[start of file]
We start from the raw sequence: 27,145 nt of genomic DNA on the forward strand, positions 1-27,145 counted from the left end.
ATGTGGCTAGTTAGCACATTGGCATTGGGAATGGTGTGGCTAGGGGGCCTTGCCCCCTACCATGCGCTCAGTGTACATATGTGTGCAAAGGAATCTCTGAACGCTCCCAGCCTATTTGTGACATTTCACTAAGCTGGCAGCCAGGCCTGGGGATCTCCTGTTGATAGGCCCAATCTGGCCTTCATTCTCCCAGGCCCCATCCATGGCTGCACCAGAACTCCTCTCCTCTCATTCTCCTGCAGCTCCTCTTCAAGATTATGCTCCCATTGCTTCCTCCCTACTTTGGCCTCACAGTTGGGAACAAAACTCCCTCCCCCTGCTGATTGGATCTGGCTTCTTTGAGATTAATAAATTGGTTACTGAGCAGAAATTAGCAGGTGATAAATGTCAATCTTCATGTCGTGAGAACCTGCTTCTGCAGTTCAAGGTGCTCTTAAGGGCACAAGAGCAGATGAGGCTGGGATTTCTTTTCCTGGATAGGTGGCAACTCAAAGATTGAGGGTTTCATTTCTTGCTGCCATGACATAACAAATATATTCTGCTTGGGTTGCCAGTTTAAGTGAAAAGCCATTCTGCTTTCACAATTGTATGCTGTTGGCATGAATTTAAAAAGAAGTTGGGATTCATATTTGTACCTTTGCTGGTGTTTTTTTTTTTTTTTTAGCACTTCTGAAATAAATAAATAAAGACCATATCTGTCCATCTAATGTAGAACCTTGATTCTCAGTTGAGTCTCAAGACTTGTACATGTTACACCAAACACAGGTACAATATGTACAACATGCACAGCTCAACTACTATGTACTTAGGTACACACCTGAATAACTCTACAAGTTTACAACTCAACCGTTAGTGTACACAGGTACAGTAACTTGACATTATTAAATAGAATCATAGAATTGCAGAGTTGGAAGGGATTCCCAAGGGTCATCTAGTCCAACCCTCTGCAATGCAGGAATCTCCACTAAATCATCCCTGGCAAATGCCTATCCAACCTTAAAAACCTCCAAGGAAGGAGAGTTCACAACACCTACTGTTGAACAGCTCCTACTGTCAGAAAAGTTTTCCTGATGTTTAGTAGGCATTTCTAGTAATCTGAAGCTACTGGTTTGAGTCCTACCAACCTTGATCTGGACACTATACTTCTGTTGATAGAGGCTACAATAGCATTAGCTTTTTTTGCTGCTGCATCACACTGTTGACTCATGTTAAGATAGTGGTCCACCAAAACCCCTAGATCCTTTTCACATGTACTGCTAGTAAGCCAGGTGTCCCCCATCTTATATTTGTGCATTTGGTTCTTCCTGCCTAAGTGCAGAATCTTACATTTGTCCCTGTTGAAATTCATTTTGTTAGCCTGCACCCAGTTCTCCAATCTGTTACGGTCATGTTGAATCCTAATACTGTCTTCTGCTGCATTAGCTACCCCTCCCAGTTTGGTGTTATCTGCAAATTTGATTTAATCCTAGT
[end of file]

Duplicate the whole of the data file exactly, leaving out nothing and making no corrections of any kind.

We start from the raw sequence: 27,145 nt of genomic DNA on the forward strand, positions 1-27,145 counted from the left end.
ATGTGGCTAGTTAGCACATTGGCATTGGGAATGGTGTGGCTAGGGGGCCTTGCCCCCTACCATGCGCTCAGTGTACATATGTGTGCAAAGGAATCTCTGAACGCTCCCAGCCTATTTGTGACATTTCACTAAGCTGGCAGCCAGGCCTGGGGATCTCCTGTTGATAGGCCCAATCTGGCCTTCATTCTCCCAGGCCCCATCCATGGCTGCACCAGAACTCCTCTCCTCTCATTCTCCTGCAGCTCCTCTTCAAGATTATGCTCCCATTGCTTCCTCCCTACTTTGGCCTCACAGTTGGGAACAAAACTCCCTCCCCCTGCTGATTGGATCTGGCTTCTTTGAGATTAATAAATTGGTTACTGAGCAGAAATTAGCAGGTGATAAATGTCAATCTTCATGTCGTGAGAACCTGCTTCTGCAGTTCAAGGTGCTCTTAAGGGCACAAGAGCAGATGAGGCTGGGATTTCTTTTCCTGGATAGGTGGCAACTCAAAGATTGAGGGTTTCATTTCTTGCTGCCATGACATAACAAATATATTCTGCTTGGGTTGCCAGTTTAAGTGAAAAGCCATTCTGCTTTCACAATTGTATGCTGTTGGCATGAATTTAAAAAGAAGTTGGGATTCATATTTGTACCTTTGCTGGTGTTTTTTTTTTTTTTTTAGCACTTCTGAAATAAATAAATAAAGACCATATCTGTCCATCTAATGTAGAACCTTGATTCTCAGTTGAGTCTCAAGACTTGTACATGTTACACCAAACACAGGTACAATATGTACAACATGCACAGCTCAACTACTATGTACTTAGGTACACACCTGAATAACTCTACAAGTTTACAACTCAACCGTTAGTGTACACAGGTACAGTAACTTGACATTATTAAATAGAATCATAGAATTGCAGAGTTGGAAGGGATTCCCAAGGGTCATCTAGTCCAACCCTCTGCAATGCAGGAATCTCCACTAAATCATCCCTGGCAAATGCCTATCCAACCTTAAAAACCTCCAAGGAAGGAGAGTTCACAACACCTACTGTTGAACAGCTCCTACTGTCAGAAAAGTTTTCCTGATGTTTAGTAGGCATTTCTAGTAATCTGAAGCTACTGGTTTGAGTCCTACCAACCTTGATCTGGACACTATACTTCTGTTGATAGAGGCTACAATAGCATTAGCTTTTTTTGCTGCTGCATCACACTGTTGACTCATGTTAAGATAGTGGTCCACCAAAACCCCTAGATCCTTTTCACATGTACTGCTAGTAAGCCAGGTGTCCCCCATCTTATATTTGTGCATTTGGTTCTTCCTGCCTAAGTGCAGAATCTTACATTTGTCCCTGTTGAAATTCATTTTGTTAGCCTGCACCCAGTTCTCCAATCTGTTACGGTCATGTTGAATCCTAATACTGTCTTCTGCTGCATTAGCTACCCCTCCCAGTTTGGTGTTATCTGCAAATTTGATTTAATCCTAGT